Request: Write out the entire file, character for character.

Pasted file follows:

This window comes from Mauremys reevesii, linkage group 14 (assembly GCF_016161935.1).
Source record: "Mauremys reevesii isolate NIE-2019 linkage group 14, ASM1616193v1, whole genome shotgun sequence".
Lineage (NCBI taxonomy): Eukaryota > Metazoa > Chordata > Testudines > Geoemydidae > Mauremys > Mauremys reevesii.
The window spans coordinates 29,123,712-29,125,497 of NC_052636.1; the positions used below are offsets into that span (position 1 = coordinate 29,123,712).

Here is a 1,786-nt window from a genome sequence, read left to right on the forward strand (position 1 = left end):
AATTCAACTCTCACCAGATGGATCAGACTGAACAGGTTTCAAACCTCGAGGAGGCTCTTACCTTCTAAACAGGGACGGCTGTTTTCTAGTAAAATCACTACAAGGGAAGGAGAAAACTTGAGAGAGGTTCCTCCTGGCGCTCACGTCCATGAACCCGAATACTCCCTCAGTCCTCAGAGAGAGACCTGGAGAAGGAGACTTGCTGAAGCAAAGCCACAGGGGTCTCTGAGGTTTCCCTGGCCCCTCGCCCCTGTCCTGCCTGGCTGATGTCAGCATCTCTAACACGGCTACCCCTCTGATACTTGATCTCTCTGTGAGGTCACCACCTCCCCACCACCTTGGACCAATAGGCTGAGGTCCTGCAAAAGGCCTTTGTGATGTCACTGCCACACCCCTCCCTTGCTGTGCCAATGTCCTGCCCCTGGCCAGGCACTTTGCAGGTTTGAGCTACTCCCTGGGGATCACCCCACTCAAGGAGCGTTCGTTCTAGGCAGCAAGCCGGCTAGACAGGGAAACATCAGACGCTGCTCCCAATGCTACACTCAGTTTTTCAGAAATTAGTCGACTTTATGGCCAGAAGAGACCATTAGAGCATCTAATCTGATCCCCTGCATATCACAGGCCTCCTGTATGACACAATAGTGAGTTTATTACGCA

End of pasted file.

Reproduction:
This window comes from Mauremys reevesii, linkage group 14 (assembly GCF_016161935.1).
Source record: "Mauremys reevesii isolate NIE-2019 linkage group 14, ASM1616193v1, whole genome shotgun sequence".
Lineage (NCBI taxonomy): Eukaryota > Metazoa > Chordata > Testudines > Geoemydidae > Mauremys > Mauremys reevesii.
The window spans coordinates 29,123,712-29,125,497 of NC_052636.1; the positions used below are offsets into that span (position 1 = coordinate 29,123,712).

Here is a 1,786-nt window from a genome sequence, read left to right on the forward strand (position 1 = left end):
AATTCAACTCTCACCAGATGGATCAGACTGAACAGGTTTCAAACCTCGAGGAGGCTCTTACCTTCTAAACAGGGACGGCTGTTTTCTAGTAAAATCACTACAAGGGAAGGAGAAAACTTGAGAGAGGTTCCTCCTGGCGCTCACGTCCATGAACCCGAATACTCCCTCAGTCCTCAGAGAGAGACCTGGAGAAGGAGACTTGCTGAAGCAAAGCCACAGGGGTCTCTGAGGTTTCCCTGGCCCCTCGCCCCTGTCCTGCCTGGCTGATGTCAGCATCTCTAACACGGCTACCCCTCTGATACTTGATCTCTCTGTGAGGTCACCACCTCCCCACCACCTTGGACCAATAGGCTGAGGTCCTGCAAAAGGCCTTTGTGATGTCACTGCCACACCCCTCCCTTGCTGTGCCAATGTCCTGCCCCTGGCCAGGCACTTTGCAGGTTTGAGCTACTCCCTGGGGATCACCCCACTCAAGGAGCGTTCGTTCTAGGCAGCAAGCCGGCTAGACAGGGAAACATCAGACGCTGCTCCCAATGCTACACTCAGTTTTTCAGAAATTAGTCGACTTTATGGCCAGAAGAGACCATTAGAGCATCTAATCTGATCCCCTGCATATCACAGGCCTCCTGTATGACACAATAGTGAGTTTATTACGCA